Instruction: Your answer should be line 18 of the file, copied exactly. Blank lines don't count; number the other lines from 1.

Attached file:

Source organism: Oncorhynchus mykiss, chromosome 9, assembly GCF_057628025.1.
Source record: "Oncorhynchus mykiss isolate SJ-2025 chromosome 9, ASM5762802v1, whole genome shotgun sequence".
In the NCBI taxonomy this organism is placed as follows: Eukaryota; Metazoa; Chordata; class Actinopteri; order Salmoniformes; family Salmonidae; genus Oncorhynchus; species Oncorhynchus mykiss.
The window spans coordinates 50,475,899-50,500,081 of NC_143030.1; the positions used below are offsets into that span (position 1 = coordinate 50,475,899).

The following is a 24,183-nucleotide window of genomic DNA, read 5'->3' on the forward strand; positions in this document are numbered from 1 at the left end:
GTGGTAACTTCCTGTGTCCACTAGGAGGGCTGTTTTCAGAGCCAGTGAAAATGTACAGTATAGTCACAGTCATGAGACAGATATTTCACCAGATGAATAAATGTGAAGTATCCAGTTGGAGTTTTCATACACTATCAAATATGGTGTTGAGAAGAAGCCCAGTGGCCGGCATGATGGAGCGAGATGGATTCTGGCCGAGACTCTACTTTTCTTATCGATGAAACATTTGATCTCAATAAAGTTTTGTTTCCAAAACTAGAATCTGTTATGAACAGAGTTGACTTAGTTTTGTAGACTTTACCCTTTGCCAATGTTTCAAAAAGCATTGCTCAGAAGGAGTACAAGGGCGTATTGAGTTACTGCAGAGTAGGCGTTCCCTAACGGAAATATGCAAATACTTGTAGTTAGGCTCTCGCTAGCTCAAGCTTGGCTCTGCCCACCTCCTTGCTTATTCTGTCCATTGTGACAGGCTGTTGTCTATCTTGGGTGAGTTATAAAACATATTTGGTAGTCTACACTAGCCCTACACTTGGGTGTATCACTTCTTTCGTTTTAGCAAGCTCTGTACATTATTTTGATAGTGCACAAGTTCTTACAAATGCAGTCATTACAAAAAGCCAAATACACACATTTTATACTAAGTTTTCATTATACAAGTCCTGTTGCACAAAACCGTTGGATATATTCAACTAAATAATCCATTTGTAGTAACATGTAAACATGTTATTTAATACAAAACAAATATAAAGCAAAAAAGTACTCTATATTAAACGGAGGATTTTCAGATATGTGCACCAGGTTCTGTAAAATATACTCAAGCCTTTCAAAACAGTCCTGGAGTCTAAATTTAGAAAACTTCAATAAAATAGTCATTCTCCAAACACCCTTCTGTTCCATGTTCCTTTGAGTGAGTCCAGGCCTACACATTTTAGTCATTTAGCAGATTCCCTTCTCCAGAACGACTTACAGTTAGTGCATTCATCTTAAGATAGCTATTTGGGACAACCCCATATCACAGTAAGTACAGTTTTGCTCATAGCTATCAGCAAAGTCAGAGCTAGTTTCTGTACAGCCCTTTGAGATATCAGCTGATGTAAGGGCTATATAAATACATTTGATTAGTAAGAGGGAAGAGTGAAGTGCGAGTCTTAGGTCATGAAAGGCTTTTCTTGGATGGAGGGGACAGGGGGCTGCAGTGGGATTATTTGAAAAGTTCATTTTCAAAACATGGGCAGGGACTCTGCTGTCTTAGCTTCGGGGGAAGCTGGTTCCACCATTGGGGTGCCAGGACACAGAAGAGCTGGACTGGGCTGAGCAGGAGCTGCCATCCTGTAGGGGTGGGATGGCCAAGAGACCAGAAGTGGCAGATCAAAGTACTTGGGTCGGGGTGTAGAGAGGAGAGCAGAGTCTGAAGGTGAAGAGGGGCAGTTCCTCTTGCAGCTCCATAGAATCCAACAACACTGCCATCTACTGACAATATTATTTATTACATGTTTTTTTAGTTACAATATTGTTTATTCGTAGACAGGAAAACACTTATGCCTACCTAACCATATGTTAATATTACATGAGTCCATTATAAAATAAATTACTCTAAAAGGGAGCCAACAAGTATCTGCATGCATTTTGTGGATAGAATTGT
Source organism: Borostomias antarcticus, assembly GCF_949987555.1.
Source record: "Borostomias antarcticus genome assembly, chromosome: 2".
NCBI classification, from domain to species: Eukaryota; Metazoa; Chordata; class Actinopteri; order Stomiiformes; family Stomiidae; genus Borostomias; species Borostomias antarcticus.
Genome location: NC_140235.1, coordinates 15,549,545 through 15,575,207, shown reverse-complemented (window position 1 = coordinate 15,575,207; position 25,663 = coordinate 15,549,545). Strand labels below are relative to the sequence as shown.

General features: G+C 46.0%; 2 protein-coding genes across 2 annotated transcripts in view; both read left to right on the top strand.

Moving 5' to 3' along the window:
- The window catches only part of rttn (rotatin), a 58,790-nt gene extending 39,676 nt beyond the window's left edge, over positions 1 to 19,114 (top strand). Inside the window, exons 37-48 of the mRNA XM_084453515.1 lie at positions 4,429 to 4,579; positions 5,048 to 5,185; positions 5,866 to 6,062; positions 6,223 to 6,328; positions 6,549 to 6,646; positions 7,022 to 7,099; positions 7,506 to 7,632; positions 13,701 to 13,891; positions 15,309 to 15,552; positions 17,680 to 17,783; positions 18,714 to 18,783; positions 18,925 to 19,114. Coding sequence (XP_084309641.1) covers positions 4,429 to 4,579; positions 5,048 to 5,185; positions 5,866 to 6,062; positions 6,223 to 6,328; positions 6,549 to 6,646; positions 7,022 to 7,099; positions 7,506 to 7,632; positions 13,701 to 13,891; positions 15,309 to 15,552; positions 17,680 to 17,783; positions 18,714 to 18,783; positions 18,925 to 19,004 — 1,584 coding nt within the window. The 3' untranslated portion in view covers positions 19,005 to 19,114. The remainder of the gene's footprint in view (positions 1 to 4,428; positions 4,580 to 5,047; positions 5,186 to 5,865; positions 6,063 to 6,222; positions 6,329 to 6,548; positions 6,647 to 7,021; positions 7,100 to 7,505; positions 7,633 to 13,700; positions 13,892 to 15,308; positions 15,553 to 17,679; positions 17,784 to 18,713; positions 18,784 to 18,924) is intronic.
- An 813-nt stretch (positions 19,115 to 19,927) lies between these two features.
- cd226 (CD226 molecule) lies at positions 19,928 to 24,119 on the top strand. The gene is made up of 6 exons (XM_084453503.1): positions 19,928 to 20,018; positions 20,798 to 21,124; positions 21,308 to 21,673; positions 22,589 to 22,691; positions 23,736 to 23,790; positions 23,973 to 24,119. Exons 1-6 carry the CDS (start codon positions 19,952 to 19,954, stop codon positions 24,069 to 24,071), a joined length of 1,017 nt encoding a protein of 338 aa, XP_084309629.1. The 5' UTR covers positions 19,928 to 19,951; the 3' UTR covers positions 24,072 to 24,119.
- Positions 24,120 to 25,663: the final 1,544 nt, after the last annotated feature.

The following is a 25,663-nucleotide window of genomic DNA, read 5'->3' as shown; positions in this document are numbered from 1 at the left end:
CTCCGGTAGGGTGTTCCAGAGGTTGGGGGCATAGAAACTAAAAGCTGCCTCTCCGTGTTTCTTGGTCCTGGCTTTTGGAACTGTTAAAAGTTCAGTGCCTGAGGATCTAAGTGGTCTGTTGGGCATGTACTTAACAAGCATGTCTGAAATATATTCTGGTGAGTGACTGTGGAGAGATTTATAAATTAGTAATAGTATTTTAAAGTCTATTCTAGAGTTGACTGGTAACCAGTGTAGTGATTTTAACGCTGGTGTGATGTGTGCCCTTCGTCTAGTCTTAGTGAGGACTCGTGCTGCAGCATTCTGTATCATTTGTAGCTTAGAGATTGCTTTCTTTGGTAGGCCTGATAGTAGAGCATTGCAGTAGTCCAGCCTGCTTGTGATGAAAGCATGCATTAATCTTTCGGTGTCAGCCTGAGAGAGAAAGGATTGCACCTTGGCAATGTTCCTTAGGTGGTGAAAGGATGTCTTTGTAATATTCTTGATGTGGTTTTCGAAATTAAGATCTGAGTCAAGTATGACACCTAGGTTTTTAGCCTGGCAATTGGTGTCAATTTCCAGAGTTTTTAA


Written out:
CTCCGGTAGGGTGTTCCAGAGGTTGGGGGCATAGAAACTAAAAGCTGCCTCTCCGTGTTTCTTGGTCCTGGCTTTTGGAACTGTTAAAAGTTCAGTGCCTGAGGATCTAAGTGGTCTGTTGGGCATGTACTTAACAAGCATGTCTGAAATATATTCTGGTGAGTGACTGTGGAGAGATTTATAAATTAGTAATAGTATTTTAAAGTCTATTCTAGAGTTGACTGGTAACCAGTGTAGTGATTTTAACGCTGGTGTGATGTGTGCCCTTCGTCTAGTCTTAGTGAGGACTCGTGCTGCAGCATTCTGTATCATTTGTAGCTTAGAGATTGCTTTCTTTGGTAGGCCTGATAGTAGAGCATTGCAGTAGTCCAGCCTGCTTGTGATGAAAGCATGCATTAATCTTTCGGTGTCAGCCTGAGAGAGAAAGGATTGCACCTTGGCAATGTTCCTTAGGTGGTGAAAGGATGTCTTTGTAATATTCTTGATGTGGTTTTCGAAATTAAGATCTGAGTCAAGTATGACACCTAGGTTTTTAGCCTGGCAATTGGTGTCAATTTCCAGAGTTTTTAA